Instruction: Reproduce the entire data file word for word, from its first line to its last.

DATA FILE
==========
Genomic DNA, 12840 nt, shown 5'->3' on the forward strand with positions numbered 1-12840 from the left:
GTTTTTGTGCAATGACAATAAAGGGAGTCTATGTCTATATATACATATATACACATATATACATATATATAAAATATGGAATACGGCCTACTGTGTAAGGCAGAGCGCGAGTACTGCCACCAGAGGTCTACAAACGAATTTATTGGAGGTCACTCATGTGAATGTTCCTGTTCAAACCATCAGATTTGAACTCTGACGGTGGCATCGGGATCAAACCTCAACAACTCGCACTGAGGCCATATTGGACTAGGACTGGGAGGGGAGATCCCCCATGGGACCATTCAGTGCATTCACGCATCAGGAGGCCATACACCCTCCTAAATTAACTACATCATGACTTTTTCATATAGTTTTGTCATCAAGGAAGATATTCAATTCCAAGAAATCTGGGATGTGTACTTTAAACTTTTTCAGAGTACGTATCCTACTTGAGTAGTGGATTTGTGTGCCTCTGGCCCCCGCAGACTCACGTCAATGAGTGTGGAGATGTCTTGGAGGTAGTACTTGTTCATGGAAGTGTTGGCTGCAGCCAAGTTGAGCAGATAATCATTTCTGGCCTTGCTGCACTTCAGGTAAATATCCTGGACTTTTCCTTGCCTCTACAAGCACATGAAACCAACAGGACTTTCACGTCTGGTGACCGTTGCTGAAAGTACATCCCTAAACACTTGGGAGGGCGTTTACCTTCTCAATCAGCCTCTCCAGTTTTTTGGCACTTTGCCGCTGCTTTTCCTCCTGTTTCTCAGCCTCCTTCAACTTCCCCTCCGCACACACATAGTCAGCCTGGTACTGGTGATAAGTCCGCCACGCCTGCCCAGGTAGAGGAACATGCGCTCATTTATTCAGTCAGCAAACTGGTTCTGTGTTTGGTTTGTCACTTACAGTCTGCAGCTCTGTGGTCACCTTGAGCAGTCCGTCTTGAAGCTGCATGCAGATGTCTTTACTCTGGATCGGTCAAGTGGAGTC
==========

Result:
Genomic DNA, 12840 nt, shown 5'->3' on the forward strand with positions numbered 1-12840 from the left:
GTTTTTGTGCAATGACAATAAAGGGAGTCTATGTCTATATATACATATATACACATATATACATATATATAAAATATGGAATACGGCCTACTGTGTAAGGCAGAGCGCGAGTACTGCCACCAGAGGTCTACAAACGAATTTATTGGAGGTCACTCATGTGAATGTTCCTGTTCAAACCATCAGATTTGAACTCTGACGGTGGCATCGGGATCAAACCTCAACAACTCGCACTGAGGCCATATTGGACTAGGACTGGGAGGGGAGATCCCCCATGGGACCATTCAGTGCATTCACGCATCAGGAGGCCATACACCCTCCTAAATTAACTACATCATGACTTTTTCATATAGTTTTGTCATCAAGGAAGATATTCAATTCCAAGAAATCTGGGATGTGTACTTTAAACTTTTTCAGAGTACGTATCCTACTTGAGTAGTGGATTTGTGTGCCTCTGGCCCCCGCAGACTCACGTCAATGAGTGTGGAGATGTCTTGGAGGTAGTACTTGTTCATGGAAGTGTTGGCTGCAGCCAAGTTGAGCAGATAATCATTTCTGGCCTTGCTGCACTTCAGGTAAATATCCTGGACTTTTCCTTGCCTCTACAAGCACATGAAACCAACAGGACTTTCACGTCTGGTGACCGTTGCTGAAAGTACATCCCTAAACACTTGGGAGGGCGTTTACCTTCTCAATCAGCCTCTCCAGTTTTTTGGCACTTTGCCGCTGCTTTTCCTCCTGTTTCTCAGCCTCCTTCAACTTCCCCTCCGCACACACATAGTCAGCCTGGTACTGGTGATAAGTCCGCCACGCCTGCCCAGGTAGAGGAACATGCGCTCATTTATTCAGTCAGCAAACTGGTTCTGTGTTTGGTTTGTCACTTACAGTCTGCAGCTCTGTGGTCACCTTGAGCAGTCCGTCTTGAAGCTGCATGCAGATGTCTTTACTCTGGATCGGTCAAGTGGAGTC